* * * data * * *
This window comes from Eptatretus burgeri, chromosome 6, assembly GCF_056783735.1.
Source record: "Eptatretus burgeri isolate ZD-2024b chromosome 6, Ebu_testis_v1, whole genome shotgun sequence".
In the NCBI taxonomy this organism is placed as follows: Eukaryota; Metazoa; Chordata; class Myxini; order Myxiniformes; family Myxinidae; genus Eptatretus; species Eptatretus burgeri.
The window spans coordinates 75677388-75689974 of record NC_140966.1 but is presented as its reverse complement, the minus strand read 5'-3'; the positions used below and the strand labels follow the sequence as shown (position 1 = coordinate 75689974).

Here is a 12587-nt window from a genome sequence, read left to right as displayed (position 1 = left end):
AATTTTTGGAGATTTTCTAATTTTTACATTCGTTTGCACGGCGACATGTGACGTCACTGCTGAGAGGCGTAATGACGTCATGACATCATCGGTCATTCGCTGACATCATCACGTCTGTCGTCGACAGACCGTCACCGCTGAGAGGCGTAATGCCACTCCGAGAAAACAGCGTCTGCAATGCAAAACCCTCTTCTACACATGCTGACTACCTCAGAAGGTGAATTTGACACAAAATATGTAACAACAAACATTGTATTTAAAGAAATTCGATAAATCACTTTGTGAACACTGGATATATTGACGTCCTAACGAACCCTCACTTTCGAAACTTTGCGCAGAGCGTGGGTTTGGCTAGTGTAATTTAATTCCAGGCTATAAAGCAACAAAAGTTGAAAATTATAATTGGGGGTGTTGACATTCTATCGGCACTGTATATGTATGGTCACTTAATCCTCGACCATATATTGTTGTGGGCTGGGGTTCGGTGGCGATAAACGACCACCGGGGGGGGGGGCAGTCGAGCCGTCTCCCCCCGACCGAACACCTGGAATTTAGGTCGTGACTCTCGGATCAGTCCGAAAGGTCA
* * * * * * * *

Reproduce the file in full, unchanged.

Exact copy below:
This window comes from Eptatretus burgeri, chromosome 6, assembly GCF_056783735.1.
Source record: "Eptatretus burgeri isolate ZD-2024b chromosome 6, Ebu_testis_v1, whole genome shotgun sequence".
In the NCBI taxonomy this organism is placed as follows: Eukaryota; Metazoa; Chordata; class Myxini; order Myxiniformes; family Myxinidae; genus Eptatretus; species Eptatretus burgeri.
The window spans coordinates 75677388-75689974 of record NC_140966.1 but is presented as its reverse complement, the minus strand read 5'-3'; the positions used below and the strand labels follow the sequence as shown (position 1 = coordinate 75689974).

Here is a 12587-nt window from a genome sequence, read left to right as displayed (position 1 = left end):
AATTTTTGGAGATTTTCTAATTTTTACATTCGTTTGCACGGCGACATGTGACGTCACTGCTGAGAGGCGTAATGACGTCATGACATCATCGGTCATTCGCTGACATCATCACGTCTGTCGTCGACAGACCGTCACCGCTGAGAGGCGTAATGCCACTCCGAGAAAACAGCGTCTGCAATGCAAAACCCTCTTCTACACATGCTGACTACCTCAGAAGGTGAATTTGACACAAAATATGTAACAACAAACATTGTATTTAAAGAAATTCGATAAATCACTTTGTGAACACTGGATATATTGACGTCCTAACGAACCCTCACTTTCGAAACTTTGCGCAGAGCGTGGGTTTGGCTAGTGTAATTTAATTCCAGGCTATAAAGCAACAAAAGTTGAAAATTATAATTGGGGGTGTTGACATTCTATCGGCACTGTATATGTATGGTCACTTAATCCTCGACCATATATTGTTGTGGGCTGGGGTTCGGTGGCGATAAACGACCACCGGGGGGGGGGGCAGTCGAGCCGTCTCCCCCCGACCGAACACCTGGAATTTAGGTCGTGACTCTCGGATCAGTCCGAAAGGTCA